story behind the book | kate tuttle

A tennis great and an American hero

david wilson for the boston globe

As a civil rights historian, Raymond Arsenault knew Arthur Ashe’s life story included important work in freedom struggles. Then there was the sports connection. “I’m a tennis player myself,” Arsenault said, but added, “I was more interested in his life off the court as an activist, as a philanthropist, as a public intellectual, as someone who devoted much of his life to social justice.”

In “Arthur Ashe: A Life,” Arsenault chronicles the tennis great’s journey, starting in segregated Richmond, Va., where he was a bookish, sickly boy, forlorn after the death of his mother when he was just six. “His father was the manager of the largest black park in Richmond,” Arsenault said; the family home he built was “about fifty feet from the tennis courts.” Even though the young Ashe didn’t look like he’d grow into a world-class athlete, he added, “it wasn’t long before he was beating everyone in his age group, and a lot of kids older than he was.”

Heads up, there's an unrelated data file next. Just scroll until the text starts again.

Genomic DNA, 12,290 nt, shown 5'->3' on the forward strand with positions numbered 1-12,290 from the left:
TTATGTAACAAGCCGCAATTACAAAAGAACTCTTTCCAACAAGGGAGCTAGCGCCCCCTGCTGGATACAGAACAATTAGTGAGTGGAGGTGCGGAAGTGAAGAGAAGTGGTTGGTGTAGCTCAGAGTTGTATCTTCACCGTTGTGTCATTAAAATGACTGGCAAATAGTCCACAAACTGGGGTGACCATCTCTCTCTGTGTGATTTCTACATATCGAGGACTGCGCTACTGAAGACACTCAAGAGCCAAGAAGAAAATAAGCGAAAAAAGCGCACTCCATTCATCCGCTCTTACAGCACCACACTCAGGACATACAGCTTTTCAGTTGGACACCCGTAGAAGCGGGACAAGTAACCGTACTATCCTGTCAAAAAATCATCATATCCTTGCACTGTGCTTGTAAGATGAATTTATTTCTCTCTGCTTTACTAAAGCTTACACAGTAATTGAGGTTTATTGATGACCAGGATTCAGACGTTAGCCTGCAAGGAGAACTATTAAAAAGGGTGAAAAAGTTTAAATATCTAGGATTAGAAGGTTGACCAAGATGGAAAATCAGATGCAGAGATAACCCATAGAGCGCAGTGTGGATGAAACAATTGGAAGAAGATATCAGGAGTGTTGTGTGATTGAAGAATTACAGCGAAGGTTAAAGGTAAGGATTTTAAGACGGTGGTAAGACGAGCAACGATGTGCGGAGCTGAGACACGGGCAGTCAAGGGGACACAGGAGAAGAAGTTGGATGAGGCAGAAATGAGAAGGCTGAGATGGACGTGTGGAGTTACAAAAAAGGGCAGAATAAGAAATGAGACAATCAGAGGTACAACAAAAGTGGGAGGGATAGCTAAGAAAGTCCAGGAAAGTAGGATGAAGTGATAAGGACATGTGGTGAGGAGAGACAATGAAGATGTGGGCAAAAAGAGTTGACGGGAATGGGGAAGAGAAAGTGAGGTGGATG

Arsenault, whose previous books include works on the 1961 Freedom Riders and the singer Marian Anderson, knew his subject was a pioneer: the first black player selected for the US Davis Cup team, Ashe not only endured racism, but he also interrogated it. He wrote books about the history of black athletes, newspaper commentary, memoirs. “In another life, he would have been a college professor,” Arsenault said. “Probably no other figure in American athletic history really compares to him in that sense.”


Ashe retired in 1980, three Grand Slam titles to his name, and died in 1993 of complications from AIDS, contracted from a blood transfusion during surgery. He would be 75 if he were still alive today. “I think he would certainly be very supportive of the taking a knee movement,” Arsenault said. “He felt very strongly that athletes should have a voice, speak out.”

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Historians value detachment, but Arsenault said he came to believe that Ashe was “one of the most remarkable Americans of the 20th century.”

“In a society that’s in need of real heroes,’’ he said, “I think if Arthur Ashe was not a hero I’m not sure who has been.”

Arsenault will read at 7 p.m. Friday, Sept. 28, at Belmont Books.

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Kate Tuttle, president of the National Book Critics Circle, can be reached at